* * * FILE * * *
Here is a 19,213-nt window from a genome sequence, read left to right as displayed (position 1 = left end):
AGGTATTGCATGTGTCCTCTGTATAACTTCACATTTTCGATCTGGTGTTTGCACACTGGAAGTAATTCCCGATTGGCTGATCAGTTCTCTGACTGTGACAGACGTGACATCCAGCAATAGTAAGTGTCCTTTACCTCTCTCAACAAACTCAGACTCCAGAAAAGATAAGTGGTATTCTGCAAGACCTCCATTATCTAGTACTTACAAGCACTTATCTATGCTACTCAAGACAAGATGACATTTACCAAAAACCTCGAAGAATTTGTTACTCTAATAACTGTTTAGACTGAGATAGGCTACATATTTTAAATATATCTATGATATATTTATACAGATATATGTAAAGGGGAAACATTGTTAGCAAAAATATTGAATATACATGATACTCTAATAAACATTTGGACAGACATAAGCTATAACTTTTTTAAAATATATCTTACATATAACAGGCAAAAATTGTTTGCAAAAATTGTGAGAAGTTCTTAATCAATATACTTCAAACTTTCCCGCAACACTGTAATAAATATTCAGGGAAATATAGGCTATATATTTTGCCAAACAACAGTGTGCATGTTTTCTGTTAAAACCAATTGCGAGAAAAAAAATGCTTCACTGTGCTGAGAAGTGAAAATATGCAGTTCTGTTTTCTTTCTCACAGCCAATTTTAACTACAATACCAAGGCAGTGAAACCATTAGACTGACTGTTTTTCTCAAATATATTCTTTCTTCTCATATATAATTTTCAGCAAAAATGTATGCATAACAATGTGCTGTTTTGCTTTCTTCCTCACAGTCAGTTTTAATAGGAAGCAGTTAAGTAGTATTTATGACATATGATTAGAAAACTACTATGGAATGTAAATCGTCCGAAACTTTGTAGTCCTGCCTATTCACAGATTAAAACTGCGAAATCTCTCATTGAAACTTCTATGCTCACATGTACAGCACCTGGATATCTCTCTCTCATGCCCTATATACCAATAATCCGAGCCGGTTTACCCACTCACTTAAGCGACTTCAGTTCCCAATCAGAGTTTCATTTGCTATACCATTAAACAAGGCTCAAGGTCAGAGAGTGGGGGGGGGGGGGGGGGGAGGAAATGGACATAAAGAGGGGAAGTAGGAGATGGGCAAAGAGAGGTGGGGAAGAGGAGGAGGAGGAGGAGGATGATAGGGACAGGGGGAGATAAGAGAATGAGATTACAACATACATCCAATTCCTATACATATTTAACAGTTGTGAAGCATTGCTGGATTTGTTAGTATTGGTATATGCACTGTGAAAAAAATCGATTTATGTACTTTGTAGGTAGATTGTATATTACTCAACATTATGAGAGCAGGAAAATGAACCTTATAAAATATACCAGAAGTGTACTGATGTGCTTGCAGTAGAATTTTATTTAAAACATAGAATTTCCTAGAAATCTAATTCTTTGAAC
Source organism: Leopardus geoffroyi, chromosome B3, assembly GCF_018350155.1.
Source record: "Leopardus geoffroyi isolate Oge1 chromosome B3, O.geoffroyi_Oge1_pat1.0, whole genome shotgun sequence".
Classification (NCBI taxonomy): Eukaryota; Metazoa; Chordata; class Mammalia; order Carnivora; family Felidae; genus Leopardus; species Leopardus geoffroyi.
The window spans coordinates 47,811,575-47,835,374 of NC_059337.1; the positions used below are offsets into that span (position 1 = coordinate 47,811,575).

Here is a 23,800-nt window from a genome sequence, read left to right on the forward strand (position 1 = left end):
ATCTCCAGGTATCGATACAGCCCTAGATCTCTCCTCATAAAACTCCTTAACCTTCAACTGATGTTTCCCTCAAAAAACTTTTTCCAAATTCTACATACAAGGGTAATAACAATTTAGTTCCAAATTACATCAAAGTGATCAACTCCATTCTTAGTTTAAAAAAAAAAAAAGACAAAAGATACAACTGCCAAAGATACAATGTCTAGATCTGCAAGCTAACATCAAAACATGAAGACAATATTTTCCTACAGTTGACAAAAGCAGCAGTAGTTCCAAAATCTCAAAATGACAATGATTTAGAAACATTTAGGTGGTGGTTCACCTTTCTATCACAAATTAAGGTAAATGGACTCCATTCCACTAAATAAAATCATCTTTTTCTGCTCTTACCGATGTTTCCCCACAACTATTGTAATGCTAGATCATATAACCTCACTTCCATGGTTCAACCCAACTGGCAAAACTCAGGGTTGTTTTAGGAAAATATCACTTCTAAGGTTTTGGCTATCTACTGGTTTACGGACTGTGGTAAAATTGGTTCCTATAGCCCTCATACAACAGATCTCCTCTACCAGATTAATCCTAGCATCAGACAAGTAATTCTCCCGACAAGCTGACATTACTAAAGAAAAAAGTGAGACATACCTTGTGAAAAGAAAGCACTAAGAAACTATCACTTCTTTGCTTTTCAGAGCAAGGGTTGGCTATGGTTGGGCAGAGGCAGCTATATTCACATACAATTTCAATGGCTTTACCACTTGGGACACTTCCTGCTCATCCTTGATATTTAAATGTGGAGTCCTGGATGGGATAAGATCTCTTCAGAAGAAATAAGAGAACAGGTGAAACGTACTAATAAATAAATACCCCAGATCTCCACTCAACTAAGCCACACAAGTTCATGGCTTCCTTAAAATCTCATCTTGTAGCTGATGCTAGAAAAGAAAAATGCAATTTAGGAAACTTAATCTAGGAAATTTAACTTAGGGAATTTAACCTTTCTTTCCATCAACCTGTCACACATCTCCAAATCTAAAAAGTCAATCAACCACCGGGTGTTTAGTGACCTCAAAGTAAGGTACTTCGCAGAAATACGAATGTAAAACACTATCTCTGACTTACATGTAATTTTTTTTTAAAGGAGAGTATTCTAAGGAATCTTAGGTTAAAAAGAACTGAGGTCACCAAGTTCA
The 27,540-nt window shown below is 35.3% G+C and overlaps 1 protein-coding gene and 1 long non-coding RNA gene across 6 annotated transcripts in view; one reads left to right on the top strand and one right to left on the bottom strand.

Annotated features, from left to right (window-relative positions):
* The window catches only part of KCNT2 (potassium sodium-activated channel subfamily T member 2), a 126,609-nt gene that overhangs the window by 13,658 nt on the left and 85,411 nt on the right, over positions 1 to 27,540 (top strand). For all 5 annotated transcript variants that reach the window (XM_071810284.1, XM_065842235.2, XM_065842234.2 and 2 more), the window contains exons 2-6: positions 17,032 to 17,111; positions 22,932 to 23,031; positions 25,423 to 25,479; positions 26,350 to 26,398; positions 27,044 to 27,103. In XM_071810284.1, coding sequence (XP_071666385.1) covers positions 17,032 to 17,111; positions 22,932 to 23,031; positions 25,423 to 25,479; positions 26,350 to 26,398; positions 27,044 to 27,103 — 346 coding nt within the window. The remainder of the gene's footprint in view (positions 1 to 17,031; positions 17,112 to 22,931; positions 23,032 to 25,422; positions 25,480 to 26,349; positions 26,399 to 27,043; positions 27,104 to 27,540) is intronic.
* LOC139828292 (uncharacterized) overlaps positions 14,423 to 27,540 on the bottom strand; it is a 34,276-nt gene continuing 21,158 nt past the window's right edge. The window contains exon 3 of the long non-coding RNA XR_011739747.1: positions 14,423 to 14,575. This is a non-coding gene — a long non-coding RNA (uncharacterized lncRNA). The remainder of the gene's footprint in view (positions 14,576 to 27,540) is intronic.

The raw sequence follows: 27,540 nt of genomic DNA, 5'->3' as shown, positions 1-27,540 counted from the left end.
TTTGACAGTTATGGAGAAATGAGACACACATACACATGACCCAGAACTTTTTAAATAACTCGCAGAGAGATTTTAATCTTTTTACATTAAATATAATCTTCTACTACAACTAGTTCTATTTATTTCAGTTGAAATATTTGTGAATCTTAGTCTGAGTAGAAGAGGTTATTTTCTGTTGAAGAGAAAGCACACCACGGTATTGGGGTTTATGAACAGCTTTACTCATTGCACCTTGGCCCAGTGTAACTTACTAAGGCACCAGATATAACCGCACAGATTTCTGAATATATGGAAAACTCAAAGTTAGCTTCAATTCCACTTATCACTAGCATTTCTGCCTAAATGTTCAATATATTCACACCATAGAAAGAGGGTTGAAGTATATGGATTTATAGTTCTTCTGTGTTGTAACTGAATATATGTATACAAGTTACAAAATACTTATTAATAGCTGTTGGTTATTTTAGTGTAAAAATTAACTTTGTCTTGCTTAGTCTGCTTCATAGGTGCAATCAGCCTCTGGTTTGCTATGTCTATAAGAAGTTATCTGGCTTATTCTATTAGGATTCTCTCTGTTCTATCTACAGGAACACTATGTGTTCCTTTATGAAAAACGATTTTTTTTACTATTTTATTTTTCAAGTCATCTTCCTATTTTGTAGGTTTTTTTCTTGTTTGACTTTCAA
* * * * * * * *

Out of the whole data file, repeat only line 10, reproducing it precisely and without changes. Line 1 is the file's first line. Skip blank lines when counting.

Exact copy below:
Annotated features, from left to right (window-relative positions):